• Basophilic stippling
    • Hypolobulated or unlobulated neutrophil nuclei
    • Large, agranular platelets and megakaryocytes

Once these initial tests support the suspicion of MDS, the following investigations are performed:
  • Bone marrow biopsy (diagnostic)
    • HypERcellular, dysplastic bone marrow with numerous cells of all three cell lines
    • Blasts, megakaryotes, ringed sideroblasts, etc.
  • Cytogenetic studies (indicated in all patients with suspected MDS having a bone marrow examination according to the British Society for Haematology)
    • Common clonal changes are 5q deletion (5q-), monosomy 7 (-7 or 7q-), trisomy 8 (+8)
    • Generally, most single genetic abnormalities indicate a good prognosis.
    • This also identifies patients with a 5q deletion who respond to treatment with lenalidomide.

Differential diagnosis

Other causes of cytopaenias must be excluded. This includes other haematological malignancies and cytopaenias induced by medications, infections, nutrient deficiencies, etc.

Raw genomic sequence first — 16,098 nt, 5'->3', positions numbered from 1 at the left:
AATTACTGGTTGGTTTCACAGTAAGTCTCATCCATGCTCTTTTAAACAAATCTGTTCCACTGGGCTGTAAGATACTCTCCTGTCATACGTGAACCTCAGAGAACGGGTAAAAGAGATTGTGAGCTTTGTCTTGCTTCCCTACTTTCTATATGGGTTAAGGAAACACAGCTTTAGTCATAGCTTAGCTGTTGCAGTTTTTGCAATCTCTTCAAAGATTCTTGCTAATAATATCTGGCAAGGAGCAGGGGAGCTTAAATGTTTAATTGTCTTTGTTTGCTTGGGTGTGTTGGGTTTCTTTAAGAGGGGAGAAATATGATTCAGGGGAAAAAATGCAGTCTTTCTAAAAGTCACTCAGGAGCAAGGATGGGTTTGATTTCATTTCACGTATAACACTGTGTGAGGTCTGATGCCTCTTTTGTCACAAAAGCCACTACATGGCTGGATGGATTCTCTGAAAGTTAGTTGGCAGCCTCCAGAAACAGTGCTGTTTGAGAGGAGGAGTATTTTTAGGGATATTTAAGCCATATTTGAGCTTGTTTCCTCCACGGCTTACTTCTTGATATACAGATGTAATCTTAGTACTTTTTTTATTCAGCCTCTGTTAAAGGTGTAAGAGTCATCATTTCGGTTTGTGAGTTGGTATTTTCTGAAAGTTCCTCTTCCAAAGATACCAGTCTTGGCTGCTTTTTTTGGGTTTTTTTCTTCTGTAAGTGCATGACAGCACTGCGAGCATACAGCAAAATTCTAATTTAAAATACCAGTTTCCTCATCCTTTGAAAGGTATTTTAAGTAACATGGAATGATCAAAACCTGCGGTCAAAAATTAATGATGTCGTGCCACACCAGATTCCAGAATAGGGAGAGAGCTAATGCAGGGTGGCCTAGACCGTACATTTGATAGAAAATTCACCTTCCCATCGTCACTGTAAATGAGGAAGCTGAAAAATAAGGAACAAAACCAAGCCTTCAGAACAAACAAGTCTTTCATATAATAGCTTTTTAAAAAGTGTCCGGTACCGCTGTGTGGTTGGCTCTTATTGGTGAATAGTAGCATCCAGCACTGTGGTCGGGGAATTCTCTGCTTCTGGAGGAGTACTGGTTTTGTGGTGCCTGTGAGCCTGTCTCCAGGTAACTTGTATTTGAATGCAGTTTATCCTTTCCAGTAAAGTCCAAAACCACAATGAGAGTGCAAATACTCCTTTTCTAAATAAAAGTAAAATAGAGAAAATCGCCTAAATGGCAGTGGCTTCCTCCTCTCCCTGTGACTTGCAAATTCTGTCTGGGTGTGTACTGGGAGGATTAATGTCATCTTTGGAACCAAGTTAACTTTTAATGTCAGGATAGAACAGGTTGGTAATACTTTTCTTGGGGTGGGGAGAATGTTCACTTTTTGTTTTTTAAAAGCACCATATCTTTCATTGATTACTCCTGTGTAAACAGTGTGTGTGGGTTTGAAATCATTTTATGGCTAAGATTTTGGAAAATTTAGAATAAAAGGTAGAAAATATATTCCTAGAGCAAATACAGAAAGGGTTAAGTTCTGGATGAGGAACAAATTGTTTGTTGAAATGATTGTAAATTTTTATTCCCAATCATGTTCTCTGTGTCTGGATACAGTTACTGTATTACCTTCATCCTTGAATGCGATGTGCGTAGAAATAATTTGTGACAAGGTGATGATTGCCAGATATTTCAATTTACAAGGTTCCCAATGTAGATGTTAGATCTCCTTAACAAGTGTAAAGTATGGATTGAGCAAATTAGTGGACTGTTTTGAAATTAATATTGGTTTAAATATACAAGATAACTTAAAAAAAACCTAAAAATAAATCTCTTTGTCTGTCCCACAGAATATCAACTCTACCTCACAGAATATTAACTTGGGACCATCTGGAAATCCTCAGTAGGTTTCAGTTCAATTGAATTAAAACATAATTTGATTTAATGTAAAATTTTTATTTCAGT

Haematological neoplasms that also present with cytopaenia:
  • Myelofibrosis
    • Myeloproliferative neoplasm that leads to bone marrow fibrosis, extramedullary haematopoiesis and splenomegaly
    • Late phase may mimic MDS, as it presents with pancytopaenia and hence anaemia, recurrent infections and petechial bleeding
    • Bone marrow biopsy would show extensive scarring rather than the bone marrow findings of MDS
  • Aplastic anaemia
    • Pancytopaenia caused by bone marrow insufficiency
    • Idiopathic in >50%, but can be due to medications, toxins, ionising radiations, viral infections or inherited syndromes (e.g. Fanconi anaemia)
    • Bone marrow biopsy would show a hypocellular, fat-filled marrow, rather than the hypercellularity in MDS
  • Multiple myeloma
    • Neoplasm of plasma cells
    • Can also cause pancytopaenia due to bone marrow infiltration
    • Check for blood immunoglobulins, urine Bence-Jones protein
    • Bone marrow biopsy would show >10% clonal plasma cells